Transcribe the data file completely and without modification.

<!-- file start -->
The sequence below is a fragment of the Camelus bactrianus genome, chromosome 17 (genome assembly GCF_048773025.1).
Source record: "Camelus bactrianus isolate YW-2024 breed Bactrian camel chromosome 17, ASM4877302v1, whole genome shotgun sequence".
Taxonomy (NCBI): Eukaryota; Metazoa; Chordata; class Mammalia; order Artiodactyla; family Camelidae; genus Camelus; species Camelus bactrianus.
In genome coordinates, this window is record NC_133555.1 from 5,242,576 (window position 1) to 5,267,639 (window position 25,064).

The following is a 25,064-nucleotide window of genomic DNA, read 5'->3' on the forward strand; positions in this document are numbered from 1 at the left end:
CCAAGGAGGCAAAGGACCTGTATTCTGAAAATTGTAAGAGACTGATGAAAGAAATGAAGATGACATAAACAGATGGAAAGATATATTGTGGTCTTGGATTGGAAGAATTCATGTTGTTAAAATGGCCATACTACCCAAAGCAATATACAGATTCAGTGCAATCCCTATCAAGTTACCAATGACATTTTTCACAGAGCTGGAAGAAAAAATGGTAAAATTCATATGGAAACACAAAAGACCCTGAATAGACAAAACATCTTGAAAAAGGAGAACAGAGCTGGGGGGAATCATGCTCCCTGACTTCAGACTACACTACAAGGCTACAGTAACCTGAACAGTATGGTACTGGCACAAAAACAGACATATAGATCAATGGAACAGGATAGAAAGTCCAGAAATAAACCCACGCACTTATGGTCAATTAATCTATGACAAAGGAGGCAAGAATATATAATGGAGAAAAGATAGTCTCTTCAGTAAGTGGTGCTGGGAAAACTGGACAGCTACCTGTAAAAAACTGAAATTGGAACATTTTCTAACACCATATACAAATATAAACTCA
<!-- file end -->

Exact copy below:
The sequence below is a fragment of the Camelus bactrianus genome, chromosome 17 (genome assembly GCF_048773025.1).
Source record: "Camelus bactrianus isolate YW-2024 breed Bactrian camel chromosome 17, ASM4877302v1, whole genome shotgun sequence".
Taxonomy (NCBI): Eukaryota; Metazoa; Chordata; class Mammalia; order Artiodactyla; family Camelidae; genus Camelus; species Camelus bactrianus.
In genome coordinates, this window is record NC_133555.1 from 5,242,576 (window position 1) to 5,267,639 (window position 25,064).

The following is a 25,064-nucleotide window of genomic DNA, read 5'->3' on the forward strand; positions in this document are numbered from 1 at the left end:
CCAAGGAGGCAAAGGACCTGTATTCTGAAAATTGTAAGAGACTGATGAAAGAAATGAAGATGACATAAACAGATGGAAAGATATATTGTGGTCTTGGATTGGAAGAATTCATGTTGTTAAAATGGCCATACTACCCAAAGCAATATACAGATTCAGTGCAATCCCTATCAAGTTACCAATGACATTTTTCACAGAGCTGGAAGAAAAAATGGTAAAATTCATATGGAAACACAAAAGACCCTGAATAGACAAAACATCTTGAAAAAGGAGAACAGAGCTGGGGGGAATCATGCTCCCTGACTTCAGACTACACTACAAGGCTACAGTAACCTGAACAGTATGGTACTGGCACAAAAACAGACATATAGATCAATGGAACAGGATAGAAAGTCCAGAAATAAACCCACGCACTTATGGTCAATTAATCTATGACAAAGGAGGCAAGAATATATAATGGAGAAAAGATAGTCTCTTCAGTAAGTGGTGCTGGGAAAACTGGACAGCTACCTGTAAAAAACTGAAATTGGAACATTTTCTAACACCATATACAAATATAAACTCA